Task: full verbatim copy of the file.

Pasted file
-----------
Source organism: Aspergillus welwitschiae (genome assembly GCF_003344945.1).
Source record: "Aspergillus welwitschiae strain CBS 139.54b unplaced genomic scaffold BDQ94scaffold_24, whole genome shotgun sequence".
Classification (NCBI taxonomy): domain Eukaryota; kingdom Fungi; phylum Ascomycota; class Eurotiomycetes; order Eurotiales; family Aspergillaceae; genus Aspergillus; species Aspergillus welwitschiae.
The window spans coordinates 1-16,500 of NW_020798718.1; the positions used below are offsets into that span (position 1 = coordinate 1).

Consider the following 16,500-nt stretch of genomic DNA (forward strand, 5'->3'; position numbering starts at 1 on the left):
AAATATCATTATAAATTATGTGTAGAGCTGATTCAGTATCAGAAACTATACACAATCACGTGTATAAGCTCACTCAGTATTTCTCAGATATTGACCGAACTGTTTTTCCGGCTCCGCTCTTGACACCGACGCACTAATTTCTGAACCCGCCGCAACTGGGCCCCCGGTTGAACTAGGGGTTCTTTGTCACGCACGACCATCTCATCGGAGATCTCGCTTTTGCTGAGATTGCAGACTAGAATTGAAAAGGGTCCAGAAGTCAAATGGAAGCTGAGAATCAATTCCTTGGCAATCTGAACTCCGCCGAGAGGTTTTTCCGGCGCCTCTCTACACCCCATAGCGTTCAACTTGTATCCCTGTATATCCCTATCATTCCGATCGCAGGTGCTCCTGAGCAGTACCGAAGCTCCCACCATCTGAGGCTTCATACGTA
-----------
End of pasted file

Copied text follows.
Source organism: Aspergillus welwitschiae (genome assembly GCF_003344945.1).
Source record: "Aspergillus welwitschiae strain CBS 139.54b unplaced genomic scaffold BDQ94scaffold_24, whole genome shotgun sequence".
Classification (NCBI taxonomy): domain Eukaryota; kingdom Fungi; phylum Ascomycota; class Eurotiomycetes; order Eurotiales; family Aspergillaceae; genus Aspergillus; species Aspergillus welwitschiae.
The window spans coordinates 1-16,500 of NW_020798718.1; the positions used below are offsets into that span (position 1 = coordinate 1).

Consider the following 16,500-nt stretch of genomic DNA (forward strand, 5'->3'; position numbering starts at 1 on the left):
AAATATCATTATAAATTATGTGTAGAGCTGATTCAGTATCAGAAACTATACACAATCACGTGTATAAGCTCACTCAGTATTTCTCAGATATTGACCGAACTGTTTTTCCGGCTCCGCTCTTGACACCGACGCACTAATTTCTGAACCCGCCGCAACTGGGCCCCCGGTTGAACTAGGGGTTCTTTGTCACGCACGACCATCTCATCGGAGATCTCGCTTTTGCTGAGATTGCAGACTAGAATTGAAAAGGGTCCAGAAGTCAAATGGAAGCTGAGAATCAATTCCTTGGCAATCTGAACTCCGCCGAGAGGTTTTTCCGGCGCCTCTCTACACCCCATAGCGTTCAACTTGTATCCCTGTATATCCCTATCATTCCGATCGCAGGTGCTCCTGAGCAGTACCGAAGCTCCCACCATCTGAGGCTTCATACGTA